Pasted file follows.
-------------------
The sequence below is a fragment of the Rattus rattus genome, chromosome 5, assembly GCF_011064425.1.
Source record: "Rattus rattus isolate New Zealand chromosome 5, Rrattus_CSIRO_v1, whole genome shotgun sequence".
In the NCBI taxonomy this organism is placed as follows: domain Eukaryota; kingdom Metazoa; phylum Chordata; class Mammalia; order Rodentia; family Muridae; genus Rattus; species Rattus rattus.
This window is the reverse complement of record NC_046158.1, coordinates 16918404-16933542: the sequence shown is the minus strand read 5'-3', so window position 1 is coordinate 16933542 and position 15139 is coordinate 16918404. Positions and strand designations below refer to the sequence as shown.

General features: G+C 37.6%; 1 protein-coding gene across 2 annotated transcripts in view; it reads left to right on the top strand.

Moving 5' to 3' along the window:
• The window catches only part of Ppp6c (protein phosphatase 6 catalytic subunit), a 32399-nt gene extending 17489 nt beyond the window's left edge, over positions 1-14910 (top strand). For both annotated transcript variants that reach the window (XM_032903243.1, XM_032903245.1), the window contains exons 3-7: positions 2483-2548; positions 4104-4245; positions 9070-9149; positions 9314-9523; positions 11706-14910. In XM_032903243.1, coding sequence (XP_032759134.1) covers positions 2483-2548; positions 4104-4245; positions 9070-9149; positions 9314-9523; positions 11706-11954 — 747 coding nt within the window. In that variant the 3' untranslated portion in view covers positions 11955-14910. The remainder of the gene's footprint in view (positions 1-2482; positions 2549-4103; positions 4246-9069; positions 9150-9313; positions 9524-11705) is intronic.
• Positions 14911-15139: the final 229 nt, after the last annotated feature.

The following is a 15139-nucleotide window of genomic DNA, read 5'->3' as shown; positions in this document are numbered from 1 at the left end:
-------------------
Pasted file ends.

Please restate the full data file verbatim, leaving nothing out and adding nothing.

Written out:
The sequence below is a fragment of the Rattus rattus genome, chromosome 5, assembly GCF_011064425.1.
Source record: "Rattus rattus isolate New Zealand chromosome 5, Rrattus_CSIRO_v1, whole genome shotgun sequence".
In the NCBI taxonomy this organism is placed as follows: domain Eukaryota; kingdom Metazoa; phylum Chordata; class Mammalia; order Rodentia; family Muridae; genus Rattus; species Rattus rattus.
This window is the reverse complement of record NC_046158.1, coordinates 16918404-16933542: the sequence shown is the minus strand read 5'-3', so window position 1 is coordinate 16933542 and position 15139 is coordinate 16918404. Positions and strand designations below refer to the sequence as shown.

General features: G+C 37.6%; 1 protein-coding gene across 2 annotated transcripts in view; it reads left to right on the top strand.

Moving 5' to 3' along the window:
• The window catches only part of Ppp6c (protein phosphatase 6 catalytic subunit), a 32399-nt gene extending 17489 nt beyond the window's left edge, over positions 1-14910 (top strand). For both annotated transcript variants that reach the window (XM_032903243.1, XM_032903245.1), the window contains exons 3-7: positions 2483-2548; positions 4104-4245; positions 9070-9149; positions 9314-9523; positions 11706-14910. In XM_032903243.1, coding sequence (XP_032759134.1) covers positions 2483-2548; positions 4104-4245; positions 9070-9149; positions 9314-9523; positions 11706-11954 — 747 coding nt within the window. In that variant the 3' untranslated portion in view covers positions 11955-14910. The remainder of the gene's footprint in view (positions 1-2482; positions 2549-4103; positions 4246-9069; positions 9150-9313; positions 9524-11705) is intronic.
• Positions 14911-15139: the final 229 nt, after the last annotated feature.

The following is a 15139-nucleotide window of genomic DNA, read 5'->3' as shown; positions in this document are numbered from 1 at the left end: